Theoretical thinking is a feature of science and there are today many sciences. At school we typically study physics, chemistry and biology; then there are also subjects such as psychology and mathematics. Each of them investigates its own irreducible terrain of reality in which certain properties and laws that form a basic kind of functioning of the objects and events in our experience are grouped together. Mathematicians, for example, focus on numbers themselves, not on counting particular objects, but investigating numerical properties as they can be understood in isolation from the objects of ordinary experience. In biology we investigate generative (living) systems that reproduce and go through cycles of development. In physics the focus is on the interactions of energy that are presupposed in living organisms, but also on physical forces such as gravity and electromagnetism. We can see that theory works by isolating aspects of the world in order to produce explanations [add examples]. This characterises science and cuts across the division of so-called ‘natural’ and ‘social’ sciences. We can also see that the explanations produced give us a model of the world that is different from what we directly perceive. From this we conclude that theoretical thinking has the character of analysis, of identifying and distinguishing things, of taking things apart in thought. In theory we view reality from an abstract perspective such as that of physics; we may start with the fullness of our experience of reality but we find a point of entry that directs us to certain features that are of specific interest. So we might have a flower in front of us and our point of interest is in the psychological benefits of having flowers in a hospital environment, or our point of interest may be in its economic value and role in a particular economy, or we may be interested in the flower from a more strictly biological perspective its processes of growth, maturation, reproduction etc. In each approach there is a human busy in the activity of selecting particular features of an object for further investigation. In this act of thought we leave behind, though only in our thinking and explaining, the fullness of reality as we usually experience it and investigate an isolated part of it.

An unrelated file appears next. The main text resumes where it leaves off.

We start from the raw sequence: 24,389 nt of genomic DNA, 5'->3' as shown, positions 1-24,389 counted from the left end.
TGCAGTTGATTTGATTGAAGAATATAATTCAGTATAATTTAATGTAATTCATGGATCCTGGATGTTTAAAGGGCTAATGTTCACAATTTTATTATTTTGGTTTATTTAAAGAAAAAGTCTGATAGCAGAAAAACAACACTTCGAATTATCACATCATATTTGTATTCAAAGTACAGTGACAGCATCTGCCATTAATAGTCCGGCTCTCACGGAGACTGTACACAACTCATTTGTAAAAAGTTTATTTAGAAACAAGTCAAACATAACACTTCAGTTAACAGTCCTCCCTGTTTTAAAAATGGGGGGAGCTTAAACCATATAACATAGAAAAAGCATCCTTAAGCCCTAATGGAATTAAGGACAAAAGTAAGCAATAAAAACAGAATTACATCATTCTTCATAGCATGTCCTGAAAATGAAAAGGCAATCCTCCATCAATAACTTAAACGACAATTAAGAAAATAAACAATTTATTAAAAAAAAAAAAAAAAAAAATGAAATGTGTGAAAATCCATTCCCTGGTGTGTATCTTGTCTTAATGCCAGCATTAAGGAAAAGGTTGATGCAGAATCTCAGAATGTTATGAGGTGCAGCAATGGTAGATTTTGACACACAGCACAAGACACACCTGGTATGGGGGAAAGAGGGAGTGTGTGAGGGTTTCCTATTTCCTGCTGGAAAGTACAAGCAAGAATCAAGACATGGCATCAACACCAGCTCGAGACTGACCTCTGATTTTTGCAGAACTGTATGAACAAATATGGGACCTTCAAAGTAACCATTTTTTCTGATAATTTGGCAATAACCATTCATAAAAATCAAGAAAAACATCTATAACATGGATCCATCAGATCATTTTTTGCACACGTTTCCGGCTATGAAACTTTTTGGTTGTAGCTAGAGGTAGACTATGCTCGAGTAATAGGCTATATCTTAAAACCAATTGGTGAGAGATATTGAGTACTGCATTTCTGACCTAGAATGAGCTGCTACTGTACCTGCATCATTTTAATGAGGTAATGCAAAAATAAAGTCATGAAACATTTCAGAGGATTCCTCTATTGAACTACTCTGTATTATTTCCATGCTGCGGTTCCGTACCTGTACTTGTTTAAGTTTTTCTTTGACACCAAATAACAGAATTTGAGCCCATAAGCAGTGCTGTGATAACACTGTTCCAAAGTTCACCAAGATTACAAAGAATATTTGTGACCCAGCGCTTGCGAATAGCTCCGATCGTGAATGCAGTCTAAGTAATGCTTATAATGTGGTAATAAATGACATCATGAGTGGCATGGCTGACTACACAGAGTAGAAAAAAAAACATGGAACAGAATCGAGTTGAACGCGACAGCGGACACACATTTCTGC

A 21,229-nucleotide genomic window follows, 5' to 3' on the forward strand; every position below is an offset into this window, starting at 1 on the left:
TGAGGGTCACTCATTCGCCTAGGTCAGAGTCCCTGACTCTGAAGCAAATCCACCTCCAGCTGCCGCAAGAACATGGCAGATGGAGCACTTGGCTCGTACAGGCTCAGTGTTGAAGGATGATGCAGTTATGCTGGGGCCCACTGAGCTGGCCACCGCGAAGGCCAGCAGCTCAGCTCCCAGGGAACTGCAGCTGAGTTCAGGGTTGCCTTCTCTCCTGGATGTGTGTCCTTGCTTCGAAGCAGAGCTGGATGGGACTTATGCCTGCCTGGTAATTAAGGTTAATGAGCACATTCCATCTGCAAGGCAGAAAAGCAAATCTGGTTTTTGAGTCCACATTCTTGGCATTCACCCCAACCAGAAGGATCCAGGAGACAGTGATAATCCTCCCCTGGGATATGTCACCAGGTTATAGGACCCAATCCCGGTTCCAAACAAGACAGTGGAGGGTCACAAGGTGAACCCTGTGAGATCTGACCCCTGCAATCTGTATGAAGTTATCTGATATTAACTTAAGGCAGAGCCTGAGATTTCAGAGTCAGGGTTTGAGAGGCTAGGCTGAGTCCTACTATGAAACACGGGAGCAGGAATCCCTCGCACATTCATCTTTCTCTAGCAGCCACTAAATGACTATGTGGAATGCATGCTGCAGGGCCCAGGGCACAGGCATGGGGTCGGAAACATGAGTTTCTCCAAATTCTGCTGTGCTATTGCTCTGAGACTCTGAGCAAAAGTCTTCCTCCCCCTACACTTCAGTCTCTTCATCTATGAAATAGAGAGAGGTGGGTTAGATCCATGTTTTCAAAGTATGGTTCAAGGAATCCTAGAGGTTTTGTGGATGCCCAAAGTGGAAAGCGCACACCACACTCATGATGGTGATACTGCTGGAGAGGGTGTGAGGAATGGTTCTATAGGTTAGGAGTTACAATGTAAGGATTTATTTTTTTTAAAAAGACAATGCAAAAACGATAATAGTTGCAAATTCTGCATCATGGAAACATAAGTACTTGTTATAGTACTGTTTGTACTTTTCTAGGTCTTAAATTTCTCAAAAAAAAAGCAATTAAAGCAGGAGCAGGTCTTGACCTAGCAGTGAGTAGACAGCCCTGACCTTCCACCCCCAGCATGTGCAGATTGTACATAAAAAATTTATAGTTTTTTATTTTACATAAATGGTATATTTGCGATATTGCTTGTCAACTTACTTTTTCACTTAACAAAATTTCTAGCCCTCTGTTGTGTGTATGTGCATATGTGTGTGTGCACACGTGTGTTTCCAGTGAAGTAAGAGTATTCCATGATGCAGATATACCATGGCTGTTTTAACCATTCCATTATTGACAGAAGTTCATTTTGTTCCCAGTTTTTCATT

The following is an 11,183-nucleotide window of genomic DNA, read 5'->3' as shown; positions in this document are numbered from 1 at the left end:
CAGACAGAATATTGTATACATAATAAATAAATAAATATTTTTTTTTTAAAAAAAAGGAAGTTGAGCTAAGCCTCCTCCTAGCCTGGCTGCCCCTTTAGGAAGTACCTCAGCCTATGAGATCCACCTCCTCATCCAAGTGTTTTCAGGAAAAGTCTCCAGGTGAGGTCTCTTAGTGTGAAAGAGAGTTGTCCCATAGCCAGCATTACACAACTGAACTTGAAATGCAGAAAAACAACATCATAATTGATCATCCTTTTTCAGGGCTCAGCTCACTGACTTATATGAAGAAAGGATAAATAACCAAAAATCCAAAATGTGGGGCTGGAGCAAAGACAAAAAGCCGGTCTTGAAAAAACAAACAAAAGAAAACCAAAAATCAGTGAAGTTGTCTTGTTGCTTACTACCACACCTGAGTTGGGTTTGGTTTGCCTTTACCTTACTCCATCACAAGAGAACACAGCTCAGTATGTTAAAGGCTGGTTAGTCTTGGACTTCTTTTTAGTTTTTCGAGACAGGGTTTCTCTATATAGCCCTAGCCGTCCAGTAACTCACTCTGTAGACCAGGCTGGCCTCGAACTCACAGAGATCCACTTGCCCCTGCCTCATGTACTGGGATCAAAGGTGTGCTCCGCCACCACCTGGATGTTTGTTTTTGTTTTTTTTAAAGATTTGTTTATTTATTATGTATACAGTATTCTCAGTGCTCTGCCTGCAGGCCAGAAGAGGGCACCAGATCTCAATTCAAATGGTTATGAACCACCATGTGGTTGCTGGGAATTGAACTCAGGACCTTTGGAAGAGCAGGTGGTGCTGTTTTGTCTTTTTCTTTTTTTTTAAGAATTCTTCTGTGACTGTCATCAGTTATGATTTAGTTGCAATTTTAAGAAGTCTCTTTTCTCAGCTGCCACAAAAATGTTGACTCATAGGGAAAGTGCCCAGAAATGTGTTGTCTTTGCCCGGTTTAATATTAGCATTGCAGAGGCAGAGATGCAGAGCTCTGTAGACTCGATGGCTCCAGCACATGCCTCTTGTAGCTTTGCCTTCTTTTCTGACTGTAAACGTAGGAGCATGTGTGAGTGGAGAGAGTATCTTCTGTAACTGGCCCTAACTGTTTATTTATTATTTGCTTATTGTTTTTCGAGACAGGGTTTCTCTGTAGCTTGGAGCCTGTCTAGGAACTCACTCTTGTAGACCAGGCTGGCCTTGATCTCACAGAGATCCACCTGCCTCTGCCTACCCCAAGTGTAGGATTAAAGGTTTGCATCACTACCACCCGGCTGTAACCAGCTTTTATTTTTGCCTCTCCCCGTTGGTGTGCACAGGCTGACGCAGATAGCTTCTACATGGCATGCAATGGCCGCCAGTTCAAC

It takes considerable training to achieve this ability to select a relevant viewpoint to guide our investigation into some matter or other, and yet as a learnt human skill it becomes part of the scientist’s second nature and so easily passes unnoticed. However, if we step back from this activity and ask ourselves how the resulting analysis and explanation relates to the results of other sciences with their different points of interest, and how these in turn relate to the original fullness of reality that we confront in our everyday experience then we face a perplexing philosophical problem of unity and diversity. We can unpack this by asking two distinct questions: How do all these perspectives relate to each other? And then: Can they all be united into a single understanding of reality? But these questions cannot be answered by theoretical thought alone even though it is awakened by them. They are questions that sit on the very boundary of theoretical thought, or we could say at its limits. Here it is appropriate to say that philosophy should proceed with a sense of wonder.
I say so-called ‘natural’ because social sciences such as sociology, economics, history and so on can hardly be said to investigate non-natural aspects of reality. These sciences investigate properties and processes that are just as much part of our world as those studied by the ‘natural’ sciences. It is only a certain kind of philosophical prejudice that elevates the ‘natural’ sciences to a level of ‘real’ or ‘hard’ science as opposed to ‘soft’ sciences. This is another result of reductionist thinking.